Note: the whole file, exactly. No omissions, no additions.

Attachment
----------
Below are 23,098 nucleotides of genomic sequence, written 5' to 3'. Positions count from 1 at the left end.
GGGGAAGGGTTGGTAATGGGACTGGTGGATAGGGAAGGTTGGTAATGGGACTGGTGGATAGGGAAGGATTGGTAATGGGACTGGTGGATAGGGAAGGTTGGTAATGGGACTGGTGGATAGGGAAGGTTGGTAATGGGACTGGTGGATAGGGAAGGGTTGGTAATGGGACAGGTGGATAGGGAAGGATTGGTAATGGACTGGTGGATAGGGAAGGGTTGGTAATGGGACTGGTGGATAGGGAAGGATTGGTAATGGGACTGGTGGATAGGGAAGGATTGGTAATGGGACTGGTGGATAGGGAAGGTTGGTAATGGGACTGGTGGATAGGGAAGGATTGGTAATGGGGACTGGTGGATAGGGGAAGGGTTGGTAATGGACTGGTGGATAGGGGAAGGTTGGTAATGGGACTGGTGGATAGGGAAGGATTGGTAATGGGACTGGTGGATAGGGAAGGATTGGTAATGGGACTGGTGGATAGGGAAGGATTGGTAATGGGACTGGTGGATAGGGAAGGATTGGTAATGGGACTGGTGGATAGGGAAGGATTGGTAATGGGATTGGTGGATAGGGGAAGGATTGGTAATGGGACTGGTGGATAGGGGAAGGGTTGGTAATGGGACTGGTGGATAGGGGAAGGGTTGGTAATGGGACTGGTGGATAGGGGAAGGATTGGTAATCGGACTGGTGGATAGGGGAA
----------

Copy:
Below are 23,098 nucleotides of genomic sequence, written 5' to 3'. Positions count from 1 at the left end.
GGGGAAGGGTTGGTAATGGGACTGGTGGATAGGGAAGGTTGGTAATGGGACTGGTGGATAGGGAAGGATTGGTAATGGGACTGGTGGATAGGGAAGGTTGGTAATGGGACTGGTGGATAGGGAAGGTTGGTAATGGGACTGGTGGATAGGGAAGGGTTGGTAATGGGACAGGTGGATAGGGAAGGATTGGTAATGGACTGGTGGATAGGGAAGGGTTGGTAATGGGACTGGTGGATAGGGAAGGATTGGTAATGGGACTGGTGGATAGGGAAGGATTGGTAATGGGACTGGTGGATAGGGAAGGTTGGTAATGGGACTGGTGGATAGGGAAGGATTGGTAATGGGGACTGGTGGATAGGGGAAGGGTTGGTAATGGACTGGTGGATAGGGGAAGGTTGGTAATGGGACTGGTGGATAGGGAAGGATTGGTAATGGGACTGGTGGATAGGGAAGGATTGGTAATGGGACTGGTGGATAGGGAAGGATTGGTAATGGGACTGGTGGATAGGGAAGGATTGGTAATGGGACTGGTGGATAGGGAAGGATTGGTAATGGGATTGGTGGATAGGGGAAGGATTGGTAATGGGACTGGTGGATAGGGGAAGGGTTGGTAATGGGACTGGTGGATAGGGGAAGGGTTGGTAATGGGACTGGTGGATAGGGGAAGGATTGGTAATCGGACTGGTGGATAGGGGAA